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Mignons Gesang 'Kennst du das Land?', D321
published in 1832
author of text

'Schubert: The Complete Songs' (CDS44201/40)
Schubert: The Complete Songs
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'Schubert: The Hyperion Schubert Edition, Vol. 7 – Elly Ameling' (CDJ33007)
Schubert: The Hyperion Schubert Edition, Vol. 7 – Elly Ameling
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Track 22 on CDJ33007 [4'22] Archive Service; also available on CDS44201/40
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Mignons Gesang 'Kennst du das Land?', D321
This immortal lyric has fascinated composers since it was written. Challier lists 58 settings, and that is apart from the famous versions by Beethoven, Schumann, Liszt (two versions) and Wolf. Even Tchaikovsky wrote a setting. The plight of the waif Mignon who longs to return to her native land of Italy whence she was kidnapped long ago, touched a side of the German spirit which itself longed for the liberating sunshine of Italy as an antidote to the rigours of an over- organised and inhibited life-style. Goethe's own travels in Italy marked an important stage of his development, an essential part of his growth from German artist to the world figure who was able, in later years, to defy and mock the rigidities of those of his countrymen who needed a humanising dose of Italian tolerance and laissez-faire. Although it is more or less acknowledged that Hugo Wolf's is the setting which transfers this poem to a canvas of vast human significance and poignancy, Schubert's song is faithful to the idea of a young, vulnerable girl of Italian origin, excitable and passionate. It is a modified strophic construction, with perhaps rather an obvious turn to the minor key for the dramatic third verse. The 'Dahin' refrain takes wing, rather like the take-off of an Alitalia jet, although, on the whole, Schubert's means of mind travelling is quicker and more efficient. In the novel Wilhelm Meister from which this poem, and the character of Mignon, comes, the song is supposedly sung in the girl's home language of Italian. It is Wilhelm, a young man of good birth and means, whom Mignon addresses as lover, protector, and father, although their relationship is innocent and idealistic.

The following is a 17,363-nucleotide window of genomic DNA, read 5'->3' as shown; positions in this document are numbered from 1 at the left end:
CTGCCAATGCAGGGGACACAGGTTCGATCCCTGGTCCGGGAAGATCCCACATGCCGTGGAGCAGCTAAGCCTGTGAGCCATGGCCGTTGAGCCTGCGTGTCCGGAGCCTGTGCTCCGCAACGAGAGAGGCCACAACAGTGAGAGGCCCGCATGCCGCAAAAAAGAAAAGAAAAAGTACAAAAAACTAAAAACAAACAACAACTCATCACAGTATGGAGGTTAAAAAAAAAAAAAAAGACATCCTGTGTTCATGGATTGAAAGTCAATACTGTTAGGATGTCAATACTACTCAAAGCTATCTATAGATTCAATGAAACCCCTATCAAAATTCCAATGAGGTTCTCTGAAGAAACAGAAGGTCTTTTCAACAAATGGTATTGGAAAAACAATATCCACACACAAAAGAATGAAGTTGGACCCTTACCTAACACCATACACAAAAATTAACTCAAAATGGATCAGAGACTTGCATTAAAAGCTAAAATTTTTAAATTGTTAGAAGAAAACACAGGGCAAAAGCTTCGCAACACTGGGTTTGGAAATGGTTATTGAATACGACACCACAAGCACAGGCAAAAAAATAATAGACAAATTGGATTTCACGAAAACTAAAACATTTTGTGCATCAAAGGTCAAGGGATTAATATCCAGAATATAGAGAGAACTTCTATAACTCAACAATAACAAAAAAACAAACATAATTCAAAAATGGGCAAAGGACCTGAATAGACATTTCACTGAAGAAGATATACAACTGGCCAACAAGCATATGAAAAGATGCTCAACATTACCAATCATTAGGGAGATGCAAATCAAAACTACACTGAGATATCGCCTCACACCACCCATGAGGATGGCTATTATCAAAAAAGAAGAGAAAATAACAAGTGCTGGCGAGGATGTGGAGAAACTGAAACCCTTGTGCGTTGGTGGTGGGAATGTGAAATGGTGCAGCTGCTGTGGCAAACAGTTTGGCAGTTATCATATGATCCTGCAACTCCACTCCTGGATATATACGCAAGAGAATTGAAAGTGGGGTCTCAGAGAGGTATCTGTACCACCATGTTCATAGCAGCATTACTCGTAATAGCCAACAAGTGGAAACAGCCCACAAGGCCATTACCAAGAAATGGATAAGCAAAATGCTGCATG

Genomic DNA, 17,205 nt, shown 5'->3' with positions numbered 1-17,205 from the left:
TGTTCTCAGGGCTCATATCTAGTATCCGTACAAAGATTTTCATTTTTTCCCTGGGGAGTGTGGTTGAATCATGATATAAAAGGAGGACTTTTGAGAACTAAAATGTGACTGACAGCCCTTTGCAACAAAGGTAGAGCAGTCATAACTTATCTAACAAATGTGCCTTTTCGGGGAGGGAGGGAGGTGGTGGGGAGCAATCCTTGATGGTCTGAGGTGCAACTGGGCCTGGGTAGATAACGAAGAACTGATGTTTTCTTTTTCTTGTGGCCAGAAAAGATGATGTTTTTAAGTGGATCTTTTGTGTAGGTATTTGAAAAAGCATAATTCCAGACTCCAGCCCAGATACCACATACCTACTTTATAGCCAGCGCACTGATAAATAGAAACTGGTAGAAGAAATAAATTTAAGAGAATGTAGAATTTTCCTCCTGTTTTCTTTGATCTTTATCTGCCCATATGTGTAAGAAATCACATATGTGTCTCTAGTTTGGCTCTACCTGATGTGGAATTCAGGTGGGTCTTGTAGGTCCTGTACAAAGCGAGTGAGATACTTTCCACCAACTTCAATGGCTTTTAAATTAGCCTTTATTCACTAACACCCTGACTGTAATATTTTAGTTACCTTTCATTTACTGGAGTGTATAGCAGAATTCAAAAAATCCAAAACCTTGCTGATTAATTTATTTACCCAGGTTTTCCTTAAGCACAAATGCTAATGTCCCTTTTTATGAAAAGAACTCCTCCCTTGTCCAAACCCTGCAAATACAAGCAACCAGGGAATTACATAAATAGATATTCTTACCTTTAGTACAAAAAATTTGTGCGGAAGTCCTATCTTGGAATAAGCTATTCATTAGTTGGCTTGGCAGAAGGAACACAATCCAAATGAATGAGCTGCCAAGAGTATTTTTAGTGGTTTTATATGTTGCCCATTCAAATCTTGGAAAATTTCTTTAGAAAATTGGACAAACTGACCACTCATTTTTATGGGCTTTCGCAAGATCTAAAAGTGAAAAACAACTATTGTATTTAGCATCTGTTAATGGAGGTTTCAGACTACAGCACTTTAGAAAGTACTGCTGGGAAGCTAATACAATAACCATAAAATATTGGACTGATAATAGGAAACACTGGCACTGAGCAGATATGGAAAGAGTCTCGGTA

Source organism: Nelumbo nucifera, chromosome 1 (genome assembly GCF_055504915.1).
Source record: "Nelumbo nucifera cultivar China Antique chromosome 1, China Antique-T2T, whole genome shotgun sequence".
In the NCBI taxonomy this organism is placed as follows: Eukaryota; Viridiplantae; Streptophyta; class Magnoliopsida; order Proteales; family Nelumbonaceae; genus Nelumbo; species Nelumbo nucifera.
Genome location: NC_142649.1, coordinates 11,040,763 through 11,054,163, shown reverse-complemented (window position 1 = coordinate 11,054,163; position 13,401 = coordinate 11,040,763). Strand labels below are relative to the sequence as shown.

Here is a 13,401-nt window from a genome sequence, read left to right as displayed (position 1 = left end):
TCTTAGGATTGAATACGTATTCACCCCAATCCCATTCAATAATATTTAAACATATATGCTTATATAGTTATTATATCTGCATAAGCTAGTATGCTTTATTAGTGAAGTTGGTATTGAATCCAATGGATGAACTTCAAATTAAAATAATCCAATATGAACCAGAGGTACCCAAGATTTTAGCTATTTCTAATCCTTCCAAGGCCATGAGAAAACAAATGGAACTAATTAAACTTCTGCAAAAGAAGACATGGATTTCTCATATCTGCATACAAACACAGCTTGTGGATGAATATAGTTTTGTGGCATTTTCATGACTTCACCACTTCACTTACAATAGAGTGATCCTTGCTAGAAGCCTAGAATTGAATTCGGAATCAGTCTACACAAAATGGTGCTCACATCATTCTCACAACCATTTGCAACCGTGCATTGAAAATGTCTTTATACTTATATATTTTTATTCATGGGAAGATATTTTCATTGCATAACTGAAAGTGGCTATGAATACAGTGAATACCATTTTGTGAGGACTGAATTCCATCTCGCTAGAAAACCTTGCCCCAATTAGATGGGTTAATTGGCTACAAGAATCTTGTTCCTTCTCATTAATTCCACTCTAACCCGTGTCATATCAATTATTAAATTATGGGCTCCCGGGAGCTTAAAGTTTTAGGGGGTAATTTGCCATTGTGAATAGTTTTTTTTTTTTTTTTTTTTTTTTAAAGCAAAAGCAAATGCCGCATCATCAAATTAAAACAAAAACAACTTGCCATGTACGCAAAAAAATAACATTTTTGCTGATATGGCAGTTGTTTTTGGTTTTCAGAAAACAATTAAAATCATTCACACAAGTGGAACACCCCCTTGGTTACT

from notes by Graham Johnson 1989

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